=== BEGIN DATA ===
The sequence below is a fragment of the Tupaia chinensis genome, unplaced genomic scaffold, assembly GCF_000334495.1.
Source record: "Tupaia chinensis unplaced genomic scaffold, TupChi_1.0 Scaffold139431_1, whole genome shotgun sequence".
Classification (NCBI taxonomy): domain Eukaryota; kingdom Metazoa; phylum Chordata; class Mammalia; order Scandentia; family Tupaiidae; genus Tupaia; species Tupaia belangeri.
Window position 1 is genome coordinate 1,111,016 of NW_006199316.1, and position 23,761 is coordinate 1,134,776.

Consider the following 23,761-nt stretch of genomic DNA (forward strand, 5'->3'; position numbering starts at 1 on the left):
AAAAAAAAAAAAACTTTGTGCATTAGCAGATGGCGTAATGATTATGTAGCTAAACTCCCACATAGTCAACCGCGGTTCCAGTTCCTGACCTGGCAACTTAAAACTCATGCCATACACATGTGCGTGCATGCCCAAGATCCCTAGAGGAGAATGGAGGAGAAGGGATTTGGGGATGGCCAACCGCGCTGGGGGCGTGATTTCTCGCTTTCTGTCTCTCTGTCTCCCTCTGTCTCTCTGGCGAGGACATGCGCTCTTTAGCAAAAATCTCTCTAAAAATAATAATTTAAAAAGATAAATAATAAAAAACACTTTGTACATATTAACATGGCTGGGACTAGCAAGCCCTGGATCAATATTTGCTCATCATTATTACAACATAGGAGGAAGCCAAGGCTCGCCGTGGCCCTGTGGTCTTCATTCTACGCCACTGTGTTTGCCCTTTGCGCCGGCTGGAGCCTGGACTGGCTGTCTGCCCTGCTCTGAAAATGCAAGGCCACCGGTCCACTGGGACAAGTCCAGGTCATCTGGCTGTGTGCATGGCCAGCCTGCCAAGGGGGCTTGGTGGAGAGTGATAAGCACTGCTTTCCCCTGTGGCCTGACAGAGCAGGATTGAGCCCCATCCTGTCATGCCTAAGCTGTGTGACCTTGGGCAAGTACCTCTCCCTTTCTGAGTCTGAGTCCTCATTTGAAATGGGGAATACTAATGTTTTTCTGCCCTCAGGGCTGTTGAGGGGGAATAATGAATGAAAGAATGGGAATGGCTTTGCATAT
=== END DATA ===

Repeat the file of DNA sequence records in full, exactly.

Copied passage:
The sequence below is a fragment of the Tupaia chinensis genome, unplaced genomic scaffold, assembly GCF_000334495.1.
Source record: "Tupaia chinensis unplaced genomic scaffold, TupChi_1.0 Scaffold139431_1, whole genome shotgun sequence".
Classification (NCBI taxonomy): domain Eukaryota; kingdom Metazoa; phylum Chordata; class Mammalia; order Scandentia; family Tupaiidae; genus Tupaia; species Tupaia belangeri.
Window position 1 is genome coordinate 1,111,016 of NW_006199316.1, and position 23,761 is coordinate 1,134,776.

Consider the following 23,761-nt stretch of genomic DNA (forward strand, 5'->3'; position numbering starts at 1 on the left):
AAAAAAAAAAAAACTTTGTGCATTAGCAGATGGCGTAATGATTATGTAGCTAAACTCCCACATAGTCAACCGCGGTTCCAGTTCCTGACCTGGCAACTTAAAACTCATGCCATACACATGTGCGTGCATGCCCAAGATCCCTAGAGGAGAATGGAGGAGAAGGGATTTGGGGATGGCCAACCGCGCTGGGGGCGTGATTTCTCGCTTTCTGTCTCTCTGTCTCCCTCTGTCTCTCTGGCGAGGACATGCGCTCTTTAGCAAAAATCTCTCTAAAAATAATAATTTAAAAAGATAAATAATAAAAAACACTTTGTACATATTAACATGGCTGGGACTAGCAAGCCCTGGATCAATATTTGCTCATCATTATTACAACATAGGAGGAAGCCAAGGCTCGCCGTGGCCCTGTGGTCTTCATTCTACGCCACTGTGTTTGCCCTTTGCGCCGGCTGGAGCCTGGACTGGCTGTCTGCCCTGCTCTGAAAATGCAAGGCCACCGGTCCACTGGGACAAGTCCAGGTCATCTGGCTGTGTGCATGGCCAGCCTGCCAAGGGGGCTTGGTGGAGAGTGATAAGCACTGCTTTCCCCTGTGGCCTGACAGAGCAGGATTGAGCCCCATCCTGTCATGCCTAAGCTGTGTGACCTTGGGCAAGTACCTCTCCCTTTCTGAGTCTGAGTCCTCATTTGAAATGGGGAATACTAATGTTTTTCTGCCCTCAGGGCTGTTGAGGGGGAATAATGAATGAAAGAATGGGAATGGCTTTGCATAT